An obedience command is the purest form of command. It calls upon the dog to perform a very strict, defined act with no variations, modifications or decision making (initiative) by the dog. "Come", "down", "heel", "fetch", and "over" (jump) are obedience commands.

Working commands, however, are sometimes less strict than obedience commands. Often, it is desirable or even essential that the dog use considerable decision making and initiative in carrying out the command. Some working commands simply initiate the work and tell the dog what goal he is to accomplish. Examples are "begin tracking" for a good tracking dog and "outrun" (gather the sheep and bring them to me; the outrun command usually specifies whether the dog is to go clockwise or counter-clockwise to go around to the far side of the stock) for a good naturally wide running herding dog. Some working commands are used to modify the way the dog is doing the task, such as "slow" for a tracking dog who is moving uncomfortably fast for his handler, and "wide" (or "get out") for a herding dog who is outrunning too close to the "flight circle" (flight zone) of the sheep. Some commands advise the dog how to deal with a particular problem that has arisen, either to deal with it on his own or to coordinate his efforts with those of the handler. A command to halt at a barbed wire fence and then crawl under the bottom wire while the handler pulls the wire up higher would handle a situation that night arise in TDX training, search and rescue, herding, or even on an ordinary walk in the country with one's pet dog. Some working commands terminate the task, such as "that'll do" for a herding dog. These termination commands may be very unwelcome since many dogs are not very obedient about quitting work.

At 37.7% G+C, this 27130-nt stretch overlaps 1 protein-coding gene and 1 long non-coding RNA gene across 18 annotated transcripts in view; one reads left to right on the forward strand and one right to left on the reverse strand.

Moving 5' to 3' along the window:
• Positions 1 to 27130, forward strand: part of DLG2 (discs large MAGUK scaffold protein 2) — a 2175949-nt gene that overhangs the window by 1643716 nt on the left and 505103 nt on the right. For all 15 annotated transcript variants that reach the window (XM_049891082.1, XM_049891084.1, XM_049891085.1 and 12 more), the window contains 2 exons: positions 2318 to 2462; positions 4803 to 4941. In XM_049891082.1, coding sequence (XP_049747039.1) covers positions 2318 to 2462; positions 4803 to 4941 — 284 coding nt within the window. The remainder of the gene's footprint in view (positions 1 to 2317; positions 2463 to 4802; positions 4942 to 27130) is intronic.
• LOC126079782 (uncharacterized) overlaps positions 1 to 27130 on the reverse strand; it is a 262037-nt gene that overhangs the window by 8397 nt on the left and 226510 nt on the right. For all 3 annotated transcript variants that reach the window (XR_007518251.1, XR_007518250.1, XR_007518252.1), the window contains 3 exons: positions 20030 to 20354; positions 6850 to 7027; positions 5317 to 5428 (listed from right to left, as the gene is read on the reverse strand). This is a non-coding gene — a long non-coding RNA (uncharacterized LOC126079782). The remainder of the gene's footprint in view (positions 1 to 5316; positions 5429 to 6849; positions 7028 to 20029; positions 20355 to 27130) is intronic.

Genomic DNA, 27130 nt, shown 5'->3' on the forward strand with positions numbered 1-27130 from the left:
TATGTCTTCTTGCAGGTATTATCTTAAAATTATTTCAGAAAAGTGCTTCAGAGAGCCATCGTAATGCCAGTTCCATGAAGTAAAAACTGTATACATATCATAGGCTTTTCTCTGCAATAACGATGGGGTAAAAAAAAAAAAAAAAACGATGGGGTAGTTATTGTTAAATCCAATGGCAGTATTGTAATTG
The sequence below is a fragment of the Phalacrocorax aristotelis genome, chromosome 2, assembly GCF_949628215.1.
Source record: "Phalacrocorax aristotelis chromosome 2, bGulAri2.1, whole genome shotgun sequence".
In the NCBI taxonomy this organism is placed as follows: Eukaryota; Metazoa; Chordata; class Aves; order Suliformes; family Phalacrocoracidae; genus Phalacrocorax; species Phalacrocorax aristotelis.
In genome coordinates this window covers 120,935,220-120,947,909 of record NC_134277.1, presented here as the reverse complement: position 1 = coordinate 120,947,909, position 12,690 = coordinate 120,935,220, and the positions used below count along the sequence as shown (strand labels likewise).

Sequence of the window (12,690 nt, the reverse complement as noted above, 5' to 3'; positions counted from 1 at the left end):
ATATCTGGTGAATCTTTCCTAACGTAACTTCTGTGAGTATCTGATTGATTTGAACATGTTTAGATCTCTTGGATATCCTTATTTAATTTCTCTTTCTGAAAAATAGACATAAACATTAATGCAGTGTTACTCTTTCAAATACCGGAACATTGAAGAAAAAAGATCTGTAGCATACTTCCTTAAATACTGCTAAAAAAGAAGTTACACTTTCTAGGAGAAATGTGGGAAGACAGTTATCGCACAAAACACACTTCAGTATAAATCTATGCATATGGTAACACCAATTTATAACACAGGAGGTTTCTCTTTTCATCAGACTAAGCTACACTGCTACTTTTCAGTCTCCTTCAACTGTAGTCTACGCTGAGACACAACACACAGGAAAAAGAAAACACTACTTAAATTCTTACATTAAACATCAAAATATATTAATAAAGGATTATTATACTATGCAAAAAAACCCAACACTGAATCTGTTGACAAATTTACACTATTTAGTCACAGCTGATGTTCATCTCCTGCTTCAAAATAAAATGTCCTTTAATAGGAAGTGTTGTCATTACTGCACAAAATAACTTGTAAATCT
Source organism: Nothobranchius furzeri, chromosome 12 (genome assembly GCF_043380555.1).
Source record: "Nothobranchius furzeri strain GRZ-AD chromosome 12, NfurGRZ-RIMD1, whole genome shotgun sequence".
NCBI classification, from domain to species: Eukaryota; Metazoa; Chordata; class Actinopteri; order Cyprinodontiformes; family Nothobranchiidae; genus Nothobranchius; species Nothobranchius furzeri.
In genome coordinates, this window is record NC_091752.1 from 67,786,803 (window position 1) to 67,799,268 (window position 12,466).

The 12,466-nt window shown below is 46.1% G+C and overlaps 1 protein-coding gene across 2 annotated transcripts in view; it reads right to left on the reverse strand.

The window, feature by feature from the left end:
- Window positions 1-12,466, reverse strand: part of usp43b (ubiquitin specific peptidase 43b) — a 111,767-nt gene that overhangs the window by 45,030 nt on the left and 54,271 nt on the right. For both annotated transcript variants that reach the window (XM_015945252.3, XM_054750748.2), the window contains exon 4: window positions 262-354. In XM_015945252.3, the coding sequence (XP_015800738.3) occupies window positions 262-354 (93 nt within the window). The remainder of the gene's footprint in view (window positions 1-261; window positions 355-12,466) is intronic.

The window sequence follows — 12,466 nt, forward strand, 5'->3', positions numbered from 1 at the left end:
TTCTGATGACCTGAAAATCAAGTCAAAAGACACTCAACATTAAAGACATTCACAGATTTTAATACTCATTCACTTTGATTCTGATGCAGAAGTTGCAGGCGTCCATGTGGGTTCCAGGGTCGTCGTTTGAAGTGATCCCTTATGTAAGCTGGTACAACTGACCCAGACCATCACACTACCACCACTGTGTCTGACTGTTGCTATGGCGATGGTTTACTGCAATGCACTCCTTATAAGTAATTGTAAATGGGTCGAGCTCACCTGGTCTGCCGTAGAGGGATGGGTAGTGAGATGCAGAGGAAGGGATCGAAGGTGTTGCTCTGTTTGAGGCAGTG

Some working commands are every bit as strict as the strictest obedience command. Examples of strict commands are "down" or "stand" ("whoa") for the herding dog, and "out" ("release the bite") for the protection dog.

Some working commands carry a sort of built-in permission to disobey if the Job requires it, such as "forward" for a guide dog, who must delay carrying out the command until the way is clear.

So, how do you teach the dog the difference between the strict command and the non-strict one? Teaching a dog to obey non-strictly, with his own modifications, is actually pretty easy because it's what he is naturally inclined to do. Most working tasks are similar in nature to one or more forms of biologically natural dog behavior, usually some form of hunting behavior, so the dog's genes are encouraging him to think for himself. Teaching him to obey strictly is more difficult, which is why AKC Obedience scores in the 170 to 175 range so far outnumber those in the 195 to 200 range. To get precise performance you have to keep letting the dog know that sloppy approximations are not praise worthy and even bring discomfort. To get non-strict responses, just relax and let nature take its course.